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Please use this identifier to cite or link to this item: http://arks.princeton.edu/ark:/88435/dsp01m900nx358
Title: Intrinsic and extrinsic factors driving vocal interactions in marmoset monkeys
Authors: Liao, Diana April
Advisors: Ghazanfar, Asif A
Contributors: Neuroscience Department
Keywords: Arousal
Call perception
Call production
Social context
Vocal exchanges
Vocalization
Subjects: Neurosciences
Issue Date: 2019
Publisher: Princeton, NJ : Princeton University
Abstract: A key question for understanding speech evolution is whether or not the vocalizations of our closest living relatives — nonhuman primates — represent the precursors to speech. Some believe that primate vocalizations are not volitional, but are instead inextricably linked to internal states like arousal with different vocalizations produced simply as a result of the animal’s changing state. However, testing the integrity of this claim has been difficult given that it is difficult to get a quantitative measure of arousal in the wild but also difficult to elicit different call-types in the lab because of the scarcity of contextual cues driving complex vocal behaviors. To address this quandary, we present a behavioral paradigm that reliably elicits different types of affiliative vocalizations from marmosets while measuring their heart rate via non-invasive electromyography (EMG). By modulating both the physical distance between marmosets and the sensory information available to them, we find that arousal levels are linked, but not inextricably, to vocal production. External factors like the calls of the partner also drive the temporal and spectral dynamics of the vocal interaction. To further examine the interplay between arousal and the processing of sensory stimuli, we examined a node in the vocal production network, the anterior cingulate cortex (ACC), that is known to modulate and be modulated by arousal. However, the ACC exhibits extensive structural and functional heterogeneity and so we first utilize functional ultrasound imaging, with its excellent temporal and spatial resolution, to localize vocal perception-correlated subregions of the ACC. We then performed targeted recordings of those ACC neurons during playback of different call types while simultaneously collecting EMG data. We found a significant proportion of neurons in the ACC exhibited significant but heterogeneous responses to call playback. In addition to representing different call-types, neural responses also reflect differences in the acoustic structure within a call type. When taking the marmoset’s current arousal state before call playback onset, we also show modulation of the neurons responsiveness to call type presentation and sensitivity to call features. This coupling of internal states and sensory processing may be a mechanism underlying the ability to respond adaptively and flexibly to dynamic events in the environment.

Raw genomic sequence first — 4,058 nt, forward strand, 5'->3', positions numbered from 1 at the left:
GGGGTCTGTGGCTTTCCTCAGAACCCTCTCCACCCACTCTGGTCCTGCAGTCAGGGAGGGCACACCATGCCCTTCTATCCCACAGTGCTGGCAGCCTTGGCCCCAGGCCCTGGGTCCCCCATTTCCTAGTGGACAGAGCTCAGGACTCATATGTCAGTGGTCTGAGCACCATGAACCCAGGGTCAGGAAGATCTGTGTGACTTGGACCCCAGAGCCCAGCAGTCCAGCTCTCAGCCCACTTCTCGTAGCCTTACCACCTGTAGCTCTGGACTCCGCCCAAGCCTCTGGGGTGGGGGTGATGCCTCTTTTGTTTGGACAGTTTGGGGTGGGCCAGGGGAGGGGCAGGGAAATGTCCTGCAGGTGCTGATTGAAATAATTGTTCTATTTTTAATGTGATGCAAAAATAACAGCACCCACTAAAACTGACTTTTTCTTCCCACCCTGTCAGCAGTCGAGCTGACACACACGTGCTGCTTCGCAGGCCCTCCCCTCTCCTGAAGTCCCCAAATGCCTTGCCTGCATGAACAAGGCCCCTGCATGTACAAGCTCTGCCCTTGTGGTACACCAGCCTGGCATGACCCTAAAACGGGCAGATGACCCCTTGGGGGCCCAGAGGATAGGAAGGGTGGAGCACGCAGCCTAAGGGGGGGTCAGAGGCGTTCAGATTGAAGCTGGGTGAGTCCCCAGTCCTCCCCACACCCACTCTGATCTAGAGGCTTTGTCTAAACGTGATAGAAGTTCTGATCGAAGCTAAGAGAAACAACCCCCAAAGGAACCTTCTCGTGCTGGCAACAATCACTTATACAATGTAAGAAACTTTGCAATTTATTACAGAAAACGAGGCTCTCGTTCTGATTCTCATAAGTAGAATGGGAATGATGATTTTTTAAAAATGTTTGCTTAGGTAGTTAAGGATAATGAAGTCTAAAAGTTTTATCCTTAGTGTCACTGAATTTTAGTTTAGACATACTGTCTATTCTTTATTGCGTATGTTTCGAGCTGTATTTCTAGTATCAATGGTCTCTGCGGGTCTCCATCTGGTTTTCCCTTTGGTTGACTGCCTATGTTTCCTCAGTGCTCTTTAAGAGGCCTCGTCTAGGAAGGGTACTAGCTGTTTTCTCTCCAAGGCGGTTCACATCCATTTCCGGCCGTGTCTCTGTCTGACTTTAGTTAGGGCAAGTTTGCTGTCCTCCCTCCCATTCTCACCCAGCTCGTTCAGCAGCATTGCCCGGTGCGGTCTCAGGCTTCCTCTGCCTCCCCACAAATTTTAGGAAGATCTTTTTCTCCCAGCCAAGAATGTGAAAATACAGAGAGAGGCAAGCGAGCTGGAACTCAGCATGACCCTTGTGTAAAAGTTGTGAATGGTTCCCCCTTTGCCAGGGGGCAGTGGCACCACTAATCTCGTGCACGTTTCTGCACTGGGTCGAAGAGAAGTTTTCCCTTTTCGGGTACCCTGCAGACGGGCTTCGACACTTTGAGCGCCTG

URI: http://arks.princeton.edu/ark:/88435/dsp01m900nx358
Alternate format: The Mudd Manuscript Library retains one bound copy of each dissertation. Search for these copies in the library's main catalog: catalog.princeton.edu
Type of Material: Academic dissertations (Ph.D.)
Language: en
Appears in Collections:Neuroscience

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